I agree! The float company being controlled by the surviving families is wrong!. This man who is heading the float trip tours was generous beyond what he had to be by offering something to families. He shouldn’t have to though. That will just open up doors to the remaining survivors of any tragedy making money off it! That is wrong! Time to move on and stop bringing on a headache which reopens and doesn’t allow healing .. The Oso River belongs to us all! Those who wish to travel through the area can bend a head in prayer to reflect and remember those that fateful day, but the River is there to enjoy, remember, and time will help heal the sadness it brought upon many.! It can also refresh the reminders how any waterway can be deadly when Natural disasters occur. It is a powerful reminder that hillsides, rock, water, clear cutting can all mean trouble in right combinations.

  • Roger Holsen

    I can understand feeling sad at the loss of family members, but you have to look at
    the public interest as expressing reverence for those who died. By these same
    standards, then, we would have to close the following tourist sites:

    Mount Saint Helens where 57 people died, and some are still entombed in the ash.
    The Alamo where about 200 people died.
    The USS Arizona where 1,177 people died, (and many are still in the ship.)
    Ground Zero where 3000 people died.

  • Think about it i dare you

    people die every were one earth…….who gives a shit if some one wants to raft through the HISTORICAL mud slide area its part of our HISTORY not just the victims families. as tragic as it may have been and still may be who cares if you dont like it. let it go its been a while now time to move on.

  • Saw McGraw

    You people up in Oso need to get over it and move on….you dont own the land, the river, the forest, the mountains we the public own it and should be able access this area anytime so lets grow up abit here and move on….. period…..

    • VictoriaLeatta

      Is the world really this insensitive? You all can hide behind your computer screens and judge us. There are still human remains lost out there forever. The pieces of people that they couldn’t find! What this company is doing is outrageous. I want to seriously hurt those who tell us to get over it. My whole towns sence of safety is gone. With one change in my schedule that day and I could have been buried there to. This is something that can’t just be gotten over. It will be a long while before anyone from Oso or Darrington will be able to even be at peace with what happened!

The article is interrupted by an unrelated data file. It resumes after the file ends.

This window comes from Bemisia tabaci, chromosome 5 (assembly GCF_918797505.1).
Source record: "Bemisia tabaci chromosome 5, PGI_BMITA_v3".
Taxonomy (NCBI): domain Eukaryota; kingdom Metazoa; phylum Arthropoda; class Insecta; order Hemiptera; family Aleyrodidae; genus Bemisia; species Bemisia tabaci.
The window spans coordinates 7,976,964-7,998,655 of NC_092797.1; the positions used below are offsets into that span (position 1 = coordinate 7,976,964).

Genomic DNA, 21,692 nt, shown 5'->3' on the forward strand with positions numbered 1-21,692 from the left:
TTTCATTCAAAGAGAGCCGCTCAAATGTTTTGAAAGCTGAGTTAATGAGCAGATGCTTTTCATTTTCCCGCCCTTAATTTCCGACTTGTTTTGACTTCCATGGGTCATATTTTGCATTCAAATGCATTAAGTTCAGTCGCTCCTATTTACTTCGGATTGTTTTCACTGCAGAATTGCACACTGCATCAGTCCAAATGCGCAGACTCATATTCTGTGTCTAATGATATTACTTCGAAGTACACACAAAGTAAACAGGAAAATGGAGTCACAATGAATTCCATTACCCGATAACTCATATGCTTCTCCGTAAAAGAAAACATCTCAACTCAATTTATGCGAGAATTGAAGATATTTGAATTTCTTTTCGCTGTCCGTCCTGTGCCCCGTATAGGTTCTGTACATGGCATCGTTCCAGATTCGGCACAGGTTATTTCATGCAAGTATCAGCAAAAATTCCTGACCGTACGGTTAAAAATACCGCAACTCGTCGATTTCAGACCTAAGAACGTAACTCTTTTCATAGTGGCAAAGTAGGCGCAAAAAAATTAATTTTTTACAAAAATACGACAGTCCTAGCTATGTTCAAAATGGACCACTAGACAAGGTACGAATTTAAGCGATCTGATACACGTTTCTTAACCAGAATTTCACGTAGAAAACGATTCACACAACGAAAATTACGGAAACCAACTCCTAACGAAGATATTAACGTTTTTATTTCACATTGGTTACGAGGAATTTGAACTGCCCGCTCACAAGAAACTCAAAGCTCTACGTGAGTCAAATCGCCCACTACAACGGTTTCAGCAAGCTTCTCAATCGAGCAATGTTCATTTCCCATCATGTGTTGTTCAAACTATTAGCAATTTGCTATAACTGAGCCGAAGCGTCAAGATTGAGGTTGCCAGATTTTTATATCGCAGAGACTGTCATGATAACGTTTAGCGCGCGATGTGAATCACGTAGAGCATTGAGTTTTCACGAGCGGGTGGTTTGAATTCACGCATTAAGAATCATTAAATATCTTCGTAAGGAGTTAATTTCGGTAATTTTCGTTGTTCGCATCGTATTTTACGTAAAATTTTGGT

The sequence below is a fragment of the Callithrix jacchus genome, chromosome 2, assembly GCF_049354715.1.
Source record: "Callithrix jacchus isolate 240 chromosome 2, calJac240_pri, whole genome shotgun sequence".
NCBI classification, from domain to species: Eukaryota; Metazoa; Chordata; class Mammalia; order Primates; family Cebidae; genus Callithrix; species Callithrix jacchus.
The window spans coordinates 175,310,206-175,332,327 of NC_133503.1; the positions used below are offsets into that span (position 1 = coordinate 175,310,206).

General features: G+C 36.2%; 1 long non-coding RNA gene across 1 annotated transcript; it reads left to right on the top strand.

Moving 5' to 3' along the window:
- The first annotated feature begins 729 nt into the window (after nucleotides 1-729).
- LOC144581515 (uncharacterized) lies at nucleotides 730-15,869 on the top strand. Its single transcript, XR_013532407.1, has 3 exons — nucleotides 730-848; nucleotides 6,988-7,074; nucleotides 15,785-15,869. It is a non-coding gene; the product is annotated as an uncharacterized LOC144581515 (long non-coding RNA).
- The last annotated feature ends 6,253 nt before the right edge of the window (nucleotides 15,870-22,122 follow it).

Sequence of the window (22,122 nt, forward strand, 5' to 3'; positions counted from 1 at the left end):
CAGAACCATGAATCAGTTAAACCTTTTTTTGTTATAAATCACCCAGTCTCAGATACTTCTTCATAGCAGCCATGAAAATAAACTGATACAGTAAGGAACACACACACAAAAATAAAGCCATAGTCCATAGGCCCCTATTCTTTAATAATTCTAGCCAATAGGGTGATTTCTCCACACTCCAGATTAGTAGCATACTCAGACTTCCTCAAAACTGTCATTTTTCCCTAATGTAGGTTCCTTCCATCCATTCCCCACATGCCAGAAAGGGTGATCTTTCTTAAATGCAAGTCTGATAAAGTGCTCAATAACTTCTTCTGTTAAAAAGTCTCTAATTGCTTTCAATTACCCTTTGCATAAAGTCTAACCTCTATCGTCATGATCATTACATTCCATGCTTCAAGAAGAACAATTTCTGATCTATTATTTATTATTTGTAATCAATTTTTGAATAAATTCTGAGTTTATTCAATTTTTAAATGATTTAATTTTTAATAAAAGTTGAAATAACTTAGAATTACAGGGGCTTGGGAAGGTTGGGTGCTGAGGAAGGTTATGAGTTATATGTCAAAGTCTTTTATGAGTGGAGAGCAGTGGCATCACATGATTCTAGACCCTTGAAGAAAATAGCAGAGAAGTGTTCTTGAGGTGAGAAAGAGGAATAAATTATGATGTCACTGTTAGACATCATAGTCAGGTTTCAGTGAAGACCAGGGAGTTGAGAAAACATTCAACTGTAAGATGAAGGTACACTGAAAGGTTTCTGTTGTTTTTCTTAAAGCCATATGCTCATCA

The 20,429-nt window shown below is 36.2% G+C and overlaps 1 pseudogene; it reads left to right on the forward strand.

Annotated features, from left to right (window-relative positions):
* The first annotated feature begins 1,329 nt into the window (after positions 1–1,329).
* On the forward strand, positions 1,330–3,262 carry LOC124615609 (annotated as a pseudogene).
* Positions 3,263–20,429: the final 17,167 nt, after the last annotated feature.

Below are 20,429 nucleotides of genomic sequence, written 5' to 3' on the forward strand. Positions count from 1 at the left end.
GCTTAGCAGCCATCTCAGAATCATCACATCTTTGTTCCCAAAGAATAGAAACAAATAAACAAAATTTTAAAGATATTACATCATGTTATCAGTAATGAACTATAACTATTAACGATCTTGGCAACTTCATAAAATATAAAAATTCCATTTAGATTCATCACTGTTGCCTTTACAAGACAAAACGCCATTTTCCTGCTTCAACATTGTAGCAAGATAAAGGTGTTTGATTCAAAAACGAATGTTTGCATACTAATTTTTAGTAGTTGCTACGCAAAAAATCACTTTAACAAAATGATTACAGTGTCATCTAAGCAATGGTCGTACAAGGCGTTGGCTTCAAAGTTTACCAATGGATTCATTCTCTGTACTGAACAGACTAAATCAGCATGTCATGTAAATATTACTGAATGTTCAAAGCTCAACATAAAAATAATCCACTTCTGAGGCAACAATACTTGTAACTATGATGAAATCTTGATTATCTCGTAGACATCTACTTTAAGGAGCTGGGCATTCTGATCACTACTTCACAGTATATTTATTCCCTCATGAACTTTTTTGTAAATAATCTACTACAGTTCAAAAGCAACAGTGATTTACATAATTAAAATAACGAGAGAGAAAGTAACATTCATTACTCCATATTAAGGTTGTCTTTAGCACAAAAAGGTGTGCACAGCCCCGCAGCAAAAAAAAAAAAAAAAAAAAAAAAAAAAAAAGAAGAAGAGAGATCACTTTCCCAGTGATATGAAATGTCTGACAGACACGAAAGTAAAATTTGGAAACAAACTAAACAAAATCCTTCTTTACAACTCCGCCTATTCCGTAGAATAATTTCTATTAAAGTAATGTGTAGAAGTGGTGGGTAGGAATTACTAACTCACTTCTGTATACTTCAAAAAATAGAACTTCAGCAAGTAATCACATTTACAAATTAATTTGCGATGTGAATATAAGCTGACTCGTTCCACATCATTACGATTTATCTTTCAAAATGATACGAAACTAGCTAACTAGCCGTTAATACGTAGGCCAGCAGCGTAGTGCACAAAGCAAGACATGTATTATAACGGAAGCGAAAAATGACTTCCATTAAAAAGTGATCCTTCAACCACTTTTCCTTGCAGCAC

• Gato

        I understand that all the remains were retrieved. I do feel sorry for the families who lost members. But death is part of life and read my earlier post. There are many, many places where people died and are today places of rememberance. Read my earlier post.

  • Tina Byard

    The waterway didn’t belong to anyone who lost their lives, nor does it belong to survivors! The tours are functioning part of the River life, it can educate and further the understanding of those who perished, just like the Memorial in Pearl Harbor. countless numbers perished in New Orleans, yet no one is making an issue on closing waterways where a person was last seen! They closed all searches, they ended all possible means of getting lost remains back. Yes! Tragedy hit! Yes! It still hurts, but life goes on for the waterways, as did for the Mt. St Helen’s area, that River open to fishing, hiking, etc etc. No one went to court to try and stop anyone from travelling the Pacific Ocean after the War took countless lives. as OSO River is not the personal possession of anyone, living or not EVER! The Water is used for recreational purposes includes to float down the River! Besides, this float trip isn’t to get people out on shore to dig! Get real! I think those who are throwing this out of norm are trying to gain what they don’t have any rights to! THEY DO NOT OWN THAT RIVER! That is the only thing that they need to realize. The River is a Natural feature in State of Washington, not the surviving families to say who can and cannot travel it!

Notice: you are using an outdated browser. Microsoft does not recommend using IE as your default browser. Some features on this website, like video and images, might not work properly. For the best experience, please upgrade your browser.